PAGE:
Martin Luther King Jr. was an American civil rights activist who is best known for using non-violent civil disobedience tactics to secure equal rights for African Americans. He was named Michael King Jr. at birth but later changed his name to Martin Luther King Jr. He was born on January 15, 1929. His father was a Baptist minister and his mother was a school teacher. He first attended Booker T. Washington High School and then entered Morehouse College at the age of fifteen, where he received a degree in Sociology. He was initially reluctant to be a minister like his father but later entered the seminary from where he graduated in 1951. He then enrolled at Boston University where he received his Ph.D. in June, 1955. In Boston, he met Coretta Scott, whom he married and the couple had four children.
King was deeply resentful at the racial discrimination he faced while growing up. During his junior year at high school he was forced to stand up on a bus ride with his teacher to make room for white passengers. This played a part in his later venture into civil rights activism. In 1954, he became the pastor of the Dexter Avenue Baptist Church in Montgomery, Alabama. He also became a member of the executive committee of NAACP i.e. the National Association for the Advancement of Colored People.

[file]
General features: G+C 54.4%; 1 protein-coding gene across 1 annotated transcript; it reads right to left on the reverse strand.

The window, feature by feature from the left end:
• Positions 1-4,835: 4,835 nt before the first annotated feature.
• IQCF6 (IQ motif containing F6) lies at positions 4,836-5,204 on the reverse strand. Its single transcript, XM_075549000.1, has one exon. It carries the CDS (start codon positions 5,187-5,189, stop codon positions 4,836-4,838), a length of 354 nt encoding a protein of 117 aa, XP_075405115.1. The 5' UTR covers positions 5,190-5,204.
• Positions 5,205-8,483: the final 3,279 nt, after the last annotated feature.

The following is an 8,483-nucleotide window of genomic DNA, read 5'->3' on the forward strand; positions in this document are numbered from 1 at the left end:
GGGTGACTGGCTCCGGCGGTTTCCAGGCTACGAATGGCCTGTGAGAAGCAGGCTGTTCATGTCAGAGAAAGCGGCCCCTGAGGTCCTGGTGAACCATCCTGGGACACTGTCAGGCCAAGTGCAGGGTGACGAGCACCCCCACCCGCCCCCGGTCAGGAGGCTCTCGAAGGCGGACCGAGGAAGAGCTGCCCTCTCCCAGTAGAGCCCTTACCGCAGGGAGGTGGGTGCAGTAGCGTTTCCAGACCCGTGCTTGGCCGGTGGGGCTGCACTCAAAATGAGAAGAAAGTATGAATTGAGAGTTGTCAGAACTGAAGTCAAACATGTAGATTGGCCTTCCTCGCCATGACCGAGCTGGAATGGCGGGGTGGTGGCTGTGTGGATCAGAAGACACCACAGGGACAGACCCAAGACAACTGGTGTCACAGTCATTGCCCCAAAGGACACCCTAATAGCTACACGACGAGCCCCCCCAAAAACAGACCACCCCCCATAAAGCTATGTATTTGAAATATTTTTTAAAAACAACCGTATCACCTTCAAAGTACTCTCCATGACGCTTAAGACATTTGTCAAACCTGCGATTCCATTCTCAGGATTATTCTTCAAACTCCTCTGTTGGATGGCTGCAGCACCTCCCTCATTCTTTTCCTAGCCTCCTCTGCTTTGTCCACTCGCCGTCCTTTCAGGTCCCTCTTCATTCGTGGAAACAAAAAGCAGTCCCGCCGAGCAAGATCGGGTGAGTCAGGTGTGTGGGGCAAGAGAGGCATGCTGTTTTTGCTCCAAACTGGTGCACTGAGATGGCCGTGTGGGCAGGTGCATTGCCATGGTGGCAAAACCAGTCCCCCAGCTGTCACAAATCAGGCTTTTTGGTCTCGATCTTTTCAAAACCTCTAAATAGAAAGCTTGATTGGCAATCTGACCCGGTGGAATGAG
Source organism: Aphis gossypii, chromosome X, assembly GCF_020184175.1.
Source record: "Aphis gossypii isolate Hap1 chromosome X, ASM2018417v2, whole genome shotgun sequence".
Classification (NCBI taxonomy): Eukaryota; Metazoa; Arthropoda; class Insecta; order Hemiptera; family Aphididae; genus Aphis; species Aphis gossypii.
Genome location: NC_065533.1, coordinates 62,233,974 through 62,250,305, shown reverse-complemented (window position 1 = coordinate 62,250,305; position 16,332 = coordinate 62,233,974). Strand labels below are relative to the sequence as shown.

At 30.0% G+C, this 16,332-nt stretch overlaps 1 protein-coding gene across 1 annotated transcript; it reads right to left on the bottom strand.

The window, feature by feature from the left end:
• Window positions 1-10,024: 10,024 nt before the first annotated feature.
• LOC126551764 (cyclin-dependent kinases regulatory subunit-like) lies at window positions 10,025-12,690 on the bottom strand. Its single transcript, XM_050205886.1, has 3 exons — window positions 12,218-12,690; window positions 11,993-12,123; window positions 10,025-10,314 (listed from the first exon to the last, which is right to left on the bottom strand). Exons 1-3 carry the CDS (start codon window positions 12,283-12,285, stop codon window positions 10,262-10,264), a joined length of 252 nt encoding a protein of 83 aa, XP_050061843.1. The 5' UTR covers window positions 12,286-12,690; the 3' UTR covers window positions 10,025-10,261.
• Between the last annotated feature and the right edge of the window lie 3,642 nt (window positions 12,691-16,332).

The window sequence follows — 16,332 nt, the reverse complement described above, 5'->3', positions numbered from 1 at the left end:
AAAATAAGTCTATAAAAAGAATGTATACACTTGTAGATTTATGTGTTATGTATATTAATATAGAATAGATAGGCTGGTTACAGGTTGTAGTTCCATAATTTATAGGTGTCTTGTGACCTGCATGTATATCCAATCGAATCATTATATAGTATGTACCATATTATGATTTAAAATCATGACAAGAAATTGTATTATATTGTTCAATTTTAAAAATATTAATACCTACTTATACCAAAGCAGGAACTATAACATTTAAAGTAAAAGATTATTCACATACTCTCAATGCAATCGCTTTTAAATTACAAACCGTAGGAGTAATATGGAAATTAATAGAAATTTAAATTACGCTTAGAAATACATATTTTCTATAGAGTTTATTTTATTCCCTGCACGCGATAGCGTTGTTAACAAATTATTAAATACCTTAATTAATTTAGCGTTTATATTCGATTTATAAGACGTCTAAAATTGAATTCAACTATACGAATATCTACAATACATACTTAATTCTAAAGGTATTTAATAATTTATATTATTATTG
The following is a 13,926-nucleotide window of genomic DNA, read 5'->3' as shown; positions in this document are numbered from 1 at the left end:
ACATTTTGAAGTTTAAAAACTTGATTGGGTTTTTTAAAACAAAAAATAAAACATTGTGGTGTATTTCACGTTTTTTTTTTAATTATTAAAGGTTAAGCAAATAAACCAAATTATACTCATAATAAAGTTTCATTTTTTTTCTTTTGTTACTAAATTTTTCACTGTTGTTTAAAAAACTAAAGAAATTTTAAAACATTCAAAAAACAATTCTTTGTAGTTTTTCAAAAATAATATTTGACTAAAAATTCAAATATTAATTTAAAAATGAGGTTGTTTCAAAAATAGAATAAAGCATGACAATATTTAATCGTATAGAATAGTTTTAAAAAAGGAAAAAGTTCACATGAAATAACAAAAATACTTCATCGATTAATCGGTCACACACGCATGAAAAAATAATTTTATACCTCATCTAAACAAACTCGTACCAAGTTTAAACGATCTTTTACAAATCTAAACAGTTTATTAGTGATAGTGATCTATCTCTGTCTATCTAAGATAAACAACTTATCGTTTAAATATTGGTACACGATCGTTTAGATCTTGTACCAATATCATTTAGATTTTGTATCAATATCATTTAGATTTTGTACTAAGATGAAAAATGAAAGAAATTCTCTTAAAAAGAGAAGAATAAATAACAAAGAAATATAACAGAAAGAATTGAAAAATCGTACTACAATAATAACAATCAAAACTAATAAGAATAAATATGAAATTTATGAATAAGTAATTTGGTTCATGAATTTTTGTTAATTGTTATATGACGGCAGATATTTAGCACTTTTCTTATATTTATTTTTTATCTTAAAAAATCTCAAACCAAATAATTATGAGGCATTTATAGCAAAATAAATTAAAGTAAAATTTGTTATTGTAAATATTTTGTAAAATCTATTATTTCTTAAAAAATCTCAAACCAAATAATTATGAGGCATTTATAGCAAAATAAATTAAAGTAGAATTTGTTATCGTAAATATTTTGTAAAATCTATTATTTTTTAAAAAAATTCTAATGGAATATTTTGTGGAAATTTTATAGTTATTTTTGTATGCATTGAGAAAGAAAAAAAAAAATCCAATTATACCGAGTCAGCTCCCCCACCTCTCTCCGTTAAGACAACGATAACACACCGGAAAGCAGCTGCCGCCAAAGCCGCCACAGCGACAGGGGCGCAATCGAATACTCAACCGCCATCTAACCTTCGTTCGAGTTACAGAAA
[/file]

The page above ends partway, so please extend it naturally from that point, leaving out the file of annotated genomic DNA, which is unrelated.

Two incidents in 1955 led him to engage more actively in his cause for advancement of African American rights; the first was in March 1955 when a 15 year old African American girl named Claudette Colvin refused to give up her seat in a bus for a white man and later in December 1955 when an elderly African American woman named Rosa Parks did the same. Both women were jailed but later released due to mounting pressure by the community. After the Parks incident, King and other activists planned a city wide boycott of the bus service. The boycott lasted for 382 days where African Americans chose to walk to work and were widely harassed, both physically and mentally. The city of Montgomery suffered massive losses and eventually